Does Square Enix know about this appropriation?


Outward. Nine Dot Studio, 2019. PC version. Video Game.

The Legend of Zelda: Ocarina of Time. Nintendo, 1998. Wii version. Video Game.

All screenshots taken by author.

Bipartisanism through Digital Media

Over the Thanksgiving holiday I had the equally exciting and terrifying experience of meeting my significant other’s parents for the first time. While these emotions are typical for this type of encounter, mine were compounded by the fact that I had been forewarned his dad and I were not on the same end of the political spectrum. Thankfully things did not descend into clashing chaos due in part to a shared interest: digital media.

During the course of the visit we discussed various technology related topics. We debated the pros and cons of GitHub. He shared coding projects he had done for his job and I talked about the scripting languages I had been learning. We also shared stories about interesting things that have been found commented into scripts (let’s just say it’s important to remove profanities in final versions of all work-related writing, whether that it be written in English or C+). It was not just code related topics that served as common ground. Both my significant other, his dad, his brother, and myself are gamers, so we all had a chuckle when I made a joke about their hometown being their a “spawn point”.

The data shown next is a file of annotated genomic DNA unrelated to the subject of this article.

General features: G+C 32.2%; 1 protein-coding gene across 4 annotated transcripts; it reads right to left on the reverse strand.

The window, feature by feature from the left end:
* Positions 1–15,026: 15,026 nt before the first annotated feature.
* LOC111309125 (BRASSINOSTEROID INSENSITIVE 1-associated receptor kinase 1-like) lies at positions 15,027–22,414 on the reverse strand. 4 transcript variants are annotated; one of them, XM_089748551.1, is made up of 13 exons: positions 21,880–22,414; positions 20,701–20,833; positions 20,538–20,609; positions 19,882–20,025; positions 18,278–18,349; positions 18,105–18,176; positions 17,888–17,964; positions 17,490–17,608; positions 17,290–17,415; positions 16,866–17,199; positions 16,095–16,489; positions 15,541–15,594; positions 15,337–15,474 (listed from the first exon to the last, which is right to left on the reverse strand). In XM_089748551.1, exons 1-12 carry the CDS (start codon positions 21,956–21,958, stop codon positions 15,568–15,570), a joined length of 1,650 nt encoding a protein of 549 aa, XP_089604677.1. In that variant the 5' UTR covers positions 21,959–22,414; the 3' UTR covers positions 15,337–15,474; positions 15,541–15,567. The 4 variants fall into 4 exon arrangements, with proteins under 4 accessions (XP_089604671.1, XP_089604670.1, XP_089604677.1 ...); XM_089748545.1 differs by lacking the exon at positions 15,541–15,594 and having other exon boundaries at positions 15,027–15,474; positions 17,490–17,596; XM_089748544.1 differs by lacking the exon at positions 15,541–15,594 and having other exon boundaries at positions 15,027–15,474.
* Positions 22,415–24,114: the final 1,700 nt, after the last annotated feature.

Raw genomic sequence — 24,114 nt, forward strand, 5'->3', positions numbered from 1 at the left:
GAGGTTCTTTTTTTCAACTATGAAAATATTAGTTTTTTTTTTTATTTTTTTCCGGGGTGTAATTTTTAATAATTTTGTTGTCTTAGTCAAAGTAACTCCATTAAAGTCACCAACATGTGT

This whole experience made me reflect upon a part of digital culture that I feel is currently underutilized: it’s unbiased nature. Take discussing coding for example. Just like how not all people have the same writing “voice”, everyone’s coding style is a little different. Unlike in literary writing, a person’s technical writing style does not give an indication as to their political leanings (unless they explicitly typed something like “MAGA” in the comments or were designing a politically biased program). The politically neutral nature of coding means it lends itself well to civilly bringing together people of differing ideologies. Granted, this revelation is unlikely to salvage the toxic political environment the United States currently finds itself in. Yet as our society becomes more technology focused and interest grows in the field of digital media, perhaps using this shared passion to find common ground amongst animosity can become more widely employed.

Papers Please or: How I Learned to Stop Worrying and Love the Bureaucracy

There is a saying: “one person’s trash is another person’s treasure.” I feel an adjusted version of this proverb could accurately describe my time playing Papers Please: “one person’s nightmare job is the same person’s dream.” You see, I am an ex-bureaucrat. For a year and half I worked as a paper pushing, permit checking, document stamping permit intake specialist for a county level Planning and Development Department. Yes it was just as boring as it sounds, and yes I am quite glad to be out of there. However, I cannot deny there is something I still find viscerally satisficing about a perfectly stacked, stamped, stapled, and checked pile of paper. This is one of the reasons why I enjoyed Papers Please, a game that can best be summed up as a Cold War Communist Bureaucracy simulator. Considering the popularity of Papers Please, I assume I’m not alone in feeling this way, but why?